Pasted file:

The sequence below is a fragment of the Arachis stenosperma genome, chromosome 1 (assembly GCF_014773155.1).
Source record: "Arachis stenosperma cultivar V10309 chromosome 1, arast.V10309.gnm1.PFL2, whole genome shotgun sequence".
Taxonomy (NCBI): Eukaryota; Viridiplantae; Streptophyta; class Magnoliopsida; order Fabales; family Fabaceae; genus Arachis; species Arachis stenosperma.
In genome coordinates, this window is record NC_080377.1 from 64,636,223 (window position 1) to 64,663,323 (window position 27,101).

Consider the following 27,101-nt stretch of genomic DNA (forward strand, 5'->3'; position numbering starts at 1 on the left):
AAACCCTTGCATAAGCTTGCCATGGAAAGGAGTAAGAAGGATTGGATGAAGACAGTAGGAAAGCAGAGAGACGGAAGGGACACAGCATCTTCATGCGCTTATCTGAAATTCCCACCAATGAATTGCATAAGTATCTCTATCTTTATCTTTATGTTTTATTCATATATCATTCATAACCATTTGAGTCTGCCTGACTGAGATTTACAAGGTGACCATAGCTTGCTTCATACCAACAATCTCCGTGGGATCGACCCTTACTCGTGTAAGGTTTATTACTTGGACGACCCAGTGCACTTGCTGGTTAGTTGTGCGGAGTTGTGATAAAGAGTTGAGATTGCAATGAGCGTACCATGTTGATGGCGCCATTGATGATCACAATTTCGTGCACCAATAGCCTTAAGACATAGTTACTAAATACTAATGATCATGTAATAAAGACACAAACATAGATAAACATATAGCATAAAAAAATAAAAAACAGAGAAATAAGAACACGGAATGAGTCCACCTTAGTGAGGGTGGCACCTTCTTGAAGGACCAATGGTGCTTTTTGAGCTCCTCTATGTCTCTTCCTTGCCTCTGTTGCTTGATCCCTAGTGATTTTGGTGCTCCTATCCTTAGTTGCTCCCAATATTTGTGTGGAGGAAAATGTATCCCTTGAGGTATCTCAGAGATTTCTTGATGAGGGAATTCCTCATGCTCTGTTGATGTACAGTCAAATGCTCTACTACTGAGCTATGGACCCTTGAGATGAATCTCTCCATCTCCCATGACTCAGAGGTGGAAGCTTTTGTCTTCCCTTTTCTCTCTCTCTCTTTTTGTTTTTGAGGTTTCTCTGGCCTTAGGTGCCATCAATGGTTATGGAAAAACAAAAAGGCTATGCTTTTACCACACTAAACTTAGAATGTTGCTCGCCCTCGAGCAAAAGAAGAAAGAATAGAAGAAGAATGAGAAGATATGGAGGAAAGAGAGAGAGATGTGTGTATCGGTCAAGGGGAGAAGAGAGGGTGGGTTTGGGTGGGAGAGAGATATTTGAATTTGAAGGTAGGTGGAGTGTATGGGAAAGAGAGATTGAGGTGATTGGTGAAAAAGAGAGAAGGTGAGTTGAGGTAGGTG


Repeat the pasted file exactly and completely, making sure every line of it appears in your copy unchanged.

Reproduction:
The sequence below is a fragment of the Arachis stenosperma genome, chromosome 1 (assembly GCF_014773155.1).
Source record: "Arachis stenosperma cultivar V10309 chromosome 1, arast.V10309.gnm1.PFL2, whole genome shotgun sequence".
Taxonomy (NCBI): Eukaryota; Viridiplantae; Streptophyta; class Magnoliopsida; order Fabales; family Fabaceae; genus Arachis; species Arachis stenosperma.
In genome coordinates, this window is record NC_080377.1 from 64,636,223 (window position 1) to 64,663,323 (window position 27,101).

Consider the following 27,101-nt stretch of genomic DNA (forward strand, 5'->3'; position numbering starts at 1 on the left):
AAACCCTTGCATAAGCTTGCCATGGAAAGGAGTAAGAAGGATTGGATGAAGACAGTAGGAAAGCAGAGAGACGGAAGGGACACAGCATCTTCATGCGCTTATCTGAAATTCCCACCAATGAATTGCATAAGTATCTCTATCTTTATCTTTATGTTTTATTCATATATCATTCATAACCATTTGAGTCTGCCTGACTGAGATTTACAAGGTGACCATAGCTTGCTTCATACCAACAATCTCCGTGGGATCGACCCTTACTCGTGTAAGGTTTATTACTTGGACGACCCAGTGCACTTGCTGGTTAGTTGTGCGGAGTTGTGATAAAGAGTTGAGATTGCAATGAGCGTACCATGTTGATGGCGCCATTGATGATCACAATTTCGTGCACCAATAGCCTTAAGACATAGTTACTAAATACTAATGATCATGTAATAAAGACACAAACATAGATAAACATATAGCATAAAAAAATAAAAAACAGAGAAATAAGAACACGGAATGAGTCCACCTTAGTGAGGGTGGCACCTTCTTGAAGGACCAATGGTGCTTTTTGAGCTCCTCTATGTCTCTTCCTTGCCTCTGTTGCTTGATCCCTAGTGATTTTGGTGCTCCTATCCTTAGTTGCTCCCAATATTTGTGTGGAGGAAAATGTATCCCTTGAGGTATCTCAGAGATTTCTTGATGAGGGAATTCCTCATGCTCTGTTGATGTACAGTCAAATGCTCTACTACTGAGCTATGGACCCTTGAGATGAATCTCTCCATCTCCCATGACTCAGAGGTGGAAGCTTTTGTCTTCCCTTTTCTCTCTCTCTCTTTTTGTTTTTGAGGTTTCTCTGGCCTTAGGTGCCATCAATGGTTATGGAAAAACAAAAAGGCTATGCTTTTACCACACTAAACTTAGAATGTTGCTCGCCCTCGAGCAAAAGAAGAAAGAATAGAAGAAGAATGAGAAGATATGGAGGAAAGAGAGAGAGATGTGTGTATCGGTCAAGGGGAGAAGAGAGGGTGGGTTTGGGTGGGAGAGAGATATTTGAATTTGAAGGTAGGTGGAGTGTATGGGAAAGAGAGATTGAGGTGATTGGTGAAAAAGAGAGAAGGTGAGTTGAGGTAGGTG